“The second thing, he has a lot of tools. He has great hands in the field, he has an accurate arm, he can turn the baseball very fast at second base, he has a strong arm and he has great bat to barrel skills. His barrel finds the baseball. He is starting to drive balls out to right-center. He is not going to have Juan Soto power, but he will be able to do damage when they make a mistake. He continues to work on shrinking the strike zone. Luis doesn’t think there is a ball he can’t hit. In a way he is correct. But we want to make sure he hits a pitch he can do damage with.”

Shields was a young boy when his family moved from Virginia to Massachusetts and then to Pennsylvania in the 1970s.

He played in college at Notre Dame and was drafted in the 15th round in 1986 by the Pirates. In the Pittsburgh system, he played in Woodbridge, Virginia in the Carolina League and with Harrisburg, Pa., in the Eastern League. Both of those cities were the home of Nationals’ affiliates in 2019.

After he was traded to the Orioles for Beasley, Shields was with Triple-A Rochester when he was called up to the Orioles under tragic circumstances in 1992.

Shields took the roster spot of Tim Hulett after the 6-year-old son of the veteran infielder was hit by a car and killed near Baltimore in July 1992. “That was a very difficult situation,” Shields said.

Before his first MLB call-up, Shields had played in Rochester in 1991 and 1992.

“I really enjoyed my time in Rochester. I have kept in touch with some of the players. The fans were tremendous up at old Silver Stadium. I loved playing there,” he said.

Shields played in 20 games for the Cubs in 1993 and hit .176.

After that, he eventually became a minor-league manager in the Baltimore system. He managed in 1996 with the Orioles in the Gulf Coast League and posted a mark of 36-24.

The next season, 1997, he moved up to the low Single-A South Atlantic League as the manager for the Shorebirds in the Baltimore system. The team was 77-65.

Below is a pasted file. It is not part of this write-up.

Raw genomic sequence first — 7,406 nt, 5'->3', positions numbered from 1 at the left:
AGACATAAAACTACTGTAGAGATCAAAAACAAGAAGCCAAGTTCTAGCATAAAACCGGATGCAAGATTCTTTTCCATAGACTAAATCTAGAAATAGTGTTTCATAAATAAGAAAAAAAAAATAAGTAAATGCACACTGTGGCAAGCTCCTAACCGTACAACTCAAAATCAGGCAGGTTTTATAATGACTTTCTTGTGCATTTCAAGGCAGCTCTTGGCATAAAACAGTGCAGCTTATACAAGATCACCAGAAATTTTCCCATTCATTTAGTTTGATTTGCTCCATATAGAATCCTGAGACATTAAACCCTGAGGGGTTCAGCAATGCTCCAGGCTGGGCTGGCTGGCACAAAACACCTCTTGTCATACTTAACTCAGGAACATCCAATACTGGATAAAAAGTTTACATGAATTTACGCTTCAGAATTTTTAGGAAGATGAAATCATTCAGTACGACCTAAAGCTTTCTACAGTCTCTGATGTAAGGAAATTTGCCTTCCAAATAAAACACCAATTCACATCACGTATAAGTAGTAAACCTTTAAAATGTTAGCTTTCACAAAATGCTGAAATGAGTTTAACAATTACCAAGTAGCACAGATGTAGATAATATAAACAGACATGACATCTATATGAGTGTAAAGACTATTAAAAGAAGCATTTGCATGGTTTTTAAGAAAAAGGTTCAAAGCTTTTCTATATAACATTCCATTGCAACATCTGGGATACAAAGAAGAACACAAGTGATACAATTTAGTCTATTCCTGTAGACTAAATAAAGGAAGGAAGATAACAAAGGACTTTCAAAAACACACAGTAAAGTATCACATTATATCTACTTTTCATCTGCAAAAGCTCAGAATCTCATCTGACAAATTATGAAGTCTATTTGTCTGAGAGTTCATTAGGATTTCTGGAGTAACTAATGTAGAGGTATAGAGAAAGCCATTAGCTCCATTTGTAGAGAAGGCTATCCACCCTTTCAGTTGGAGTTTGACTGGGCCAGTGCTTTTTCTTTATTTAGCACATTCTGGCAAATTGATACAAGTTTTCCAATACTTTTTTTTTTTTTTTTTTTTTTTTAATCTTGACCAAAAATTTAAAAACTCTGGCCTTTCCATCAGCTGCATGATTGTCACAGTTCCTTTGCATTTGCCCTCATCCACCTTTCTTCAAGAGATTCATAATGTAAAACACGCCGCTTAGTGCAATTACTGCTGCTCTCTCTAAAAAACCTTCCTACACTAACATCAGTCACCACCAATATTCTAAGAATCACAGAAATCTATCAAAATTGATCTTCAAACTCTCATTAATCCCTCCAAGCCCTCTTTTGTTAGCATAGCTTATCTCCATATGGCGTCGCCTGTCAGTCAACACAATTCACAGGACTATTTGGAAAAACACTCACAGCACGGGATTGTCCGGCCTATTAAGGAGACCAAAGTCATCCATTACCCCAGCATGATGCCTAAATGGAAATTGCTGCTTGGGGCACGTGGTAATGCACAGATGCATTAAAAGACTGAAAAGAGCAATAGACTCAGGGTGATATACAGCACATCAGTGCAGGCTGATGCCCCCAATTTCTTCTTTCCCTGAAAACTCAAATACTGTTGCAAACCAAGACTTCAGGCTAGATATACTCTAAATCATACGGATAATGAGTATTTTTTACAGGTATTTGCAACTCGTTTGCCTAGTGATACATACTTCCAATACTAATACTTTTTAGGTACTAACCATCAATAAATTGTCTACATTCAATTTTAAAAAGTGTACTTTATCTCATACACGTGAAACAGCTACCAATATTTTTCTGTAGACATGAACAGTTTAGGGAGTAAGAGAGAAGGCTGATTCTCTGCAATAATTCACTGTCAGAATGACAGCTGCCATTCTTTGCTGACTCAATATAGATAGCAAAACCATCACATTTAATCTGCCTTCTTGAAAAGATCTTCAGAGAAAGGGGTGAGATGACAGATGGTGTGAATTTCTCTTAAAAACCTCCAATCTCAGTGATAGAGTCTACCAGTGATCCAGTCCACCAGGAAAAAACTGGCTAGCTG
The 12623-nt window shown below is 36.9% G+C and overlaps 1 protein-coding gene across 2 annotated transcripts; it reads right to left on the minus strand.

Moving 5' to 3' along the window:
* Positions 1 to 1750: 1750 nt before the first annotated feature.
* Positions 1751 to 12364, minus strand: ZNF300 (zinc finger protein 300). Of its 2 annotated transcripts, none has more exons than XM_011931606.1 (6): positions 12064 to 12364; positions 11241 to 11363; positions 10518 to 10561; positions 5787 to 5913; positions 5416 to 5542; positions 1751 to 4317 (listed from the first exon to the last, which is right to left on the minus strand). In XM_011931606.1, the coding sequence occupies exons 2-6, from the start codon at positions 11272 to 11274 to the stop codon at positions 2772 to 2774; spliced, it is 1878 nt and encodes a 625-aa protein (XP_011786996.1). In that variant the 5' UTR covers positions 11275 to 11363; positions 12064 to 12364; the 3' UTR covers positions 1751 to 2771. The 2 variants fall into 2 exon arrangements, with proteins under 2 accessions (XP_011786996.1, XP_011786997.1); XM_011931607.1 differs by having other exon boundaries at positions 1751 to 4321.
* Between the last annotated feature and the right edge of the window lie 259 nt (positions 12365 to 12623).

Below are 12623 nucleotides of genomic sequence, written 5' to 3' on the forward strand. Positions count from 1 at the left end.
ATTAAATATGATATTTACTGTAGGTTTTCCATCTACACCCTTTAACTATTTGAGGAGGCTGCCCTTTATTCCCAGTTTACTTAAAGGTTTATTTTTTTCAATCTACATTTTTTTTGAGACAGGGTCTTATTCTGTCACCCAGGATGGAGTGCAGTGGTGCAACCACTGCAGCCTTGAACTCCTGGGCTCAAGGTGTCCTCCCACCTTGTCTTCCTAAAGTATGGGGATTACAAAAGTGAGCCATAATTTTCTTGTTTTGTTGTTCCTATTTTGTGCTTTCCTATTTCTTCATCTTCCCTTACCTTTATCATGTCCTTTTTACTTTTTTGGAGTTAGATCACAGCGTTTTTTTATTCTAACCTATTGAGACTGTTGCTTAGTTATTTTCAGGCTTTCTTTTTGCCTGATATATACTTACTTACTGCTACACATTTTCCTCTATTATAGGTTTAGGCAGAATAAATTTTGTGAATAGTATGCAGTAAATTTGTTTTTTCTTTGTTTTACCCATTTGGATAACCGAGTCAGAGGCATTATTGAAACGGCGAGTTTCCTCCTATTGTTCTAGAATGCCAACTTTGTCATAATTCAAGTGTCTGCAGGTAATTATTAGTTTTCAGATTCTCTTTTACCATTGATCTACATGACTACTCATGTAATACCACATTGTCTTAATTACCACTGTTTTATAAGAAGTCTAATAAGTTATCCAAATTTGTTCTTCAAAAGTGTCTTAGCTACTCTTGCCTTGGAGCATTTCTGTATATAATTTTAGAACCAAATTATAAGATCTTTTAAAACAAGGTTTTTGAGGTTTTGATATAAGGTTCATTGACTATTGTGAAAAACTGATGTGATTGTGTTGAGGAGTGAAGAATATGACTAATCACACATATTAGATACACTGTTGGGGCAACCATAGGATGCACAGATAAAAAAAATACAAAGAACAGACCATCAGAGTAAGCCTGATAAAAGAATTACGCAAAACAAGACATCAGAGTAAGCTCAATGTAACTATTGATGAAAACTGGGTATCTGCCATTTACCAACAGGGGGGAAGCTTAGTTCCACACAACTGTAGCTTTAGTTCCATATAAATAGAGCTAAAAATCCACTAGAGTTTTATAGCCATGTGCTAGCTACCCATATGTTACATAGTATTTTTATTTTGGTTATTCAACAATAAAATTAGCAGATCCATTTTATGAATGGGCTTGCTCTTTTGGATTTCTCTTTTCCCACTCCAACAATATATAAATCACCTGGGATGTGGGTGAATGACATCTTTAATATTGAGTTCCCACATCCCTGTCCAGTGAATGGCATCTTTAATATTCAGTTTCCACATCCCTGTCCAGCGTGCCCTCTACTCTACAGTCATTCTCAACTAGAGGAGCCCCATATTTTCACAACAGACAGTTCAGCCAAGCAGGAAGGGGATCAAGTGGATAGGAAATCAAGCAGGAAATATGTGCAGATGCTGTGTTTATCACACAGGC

“In Delmarva, we had the youngest team in the league. We had Ryan Minor and Calvin Pickering that provided out the offense. We really didn’t have a bunch of offensive players. It was a really good league that year. There were a ton of big leaguers in the league that year,” he said.

“Our championship club that year, I think my outfield in 1,000 at-bats had 50 RBIs. Ryan took over for Cal (Ripken, Jr). briefly when Cal stepped down (to end The Streak in 1998). We had a really great bullpen that year,” Shields added. “We got enough offense and we ran a lot. I told managers when we exchanged the lineup, look, we run. I stay in touch with Ryan – he is a really good guy. That was a really fun year.”

The next year, 1998, Shields was the manager of the high Single-A Frederick (Md.) Keys of the Carolina League for a team that was 64-76.

“I had never really lost as a manager. It was a year when most of the guys from Delmarva squad skipped and went to Bowie,” he said. “I had an older group of guys who were disgruntled they didn’t go to Bowie. I had to learn how to lose. I took it hard that year. It was a very valuable experience for me.”

Shields then managed in the low minors for St. Louis from 2002-04 and then for Kansas City from 2012-14 before he joined the Nationals. He has a .503 winning percentage in nine seasons as a manager in the minors.

Shields and his wife, Melonni, who is from Idaho, met at Notre Dame. They have four adult children and live in Lititz, Pennsylvania, near Lancaster. Their youngest child attends Notre Dame, two of their children work in Pittsburgh and a daughter lives in Denver. “Lititz is a great place to raise a family. It is an idyllic little town,” he said.

Shields expects to be in Fredericksburg till the end of the Major League season. “That’s the plan. You don’t know what is going to happen. It’s a strange time for everybody,” he said.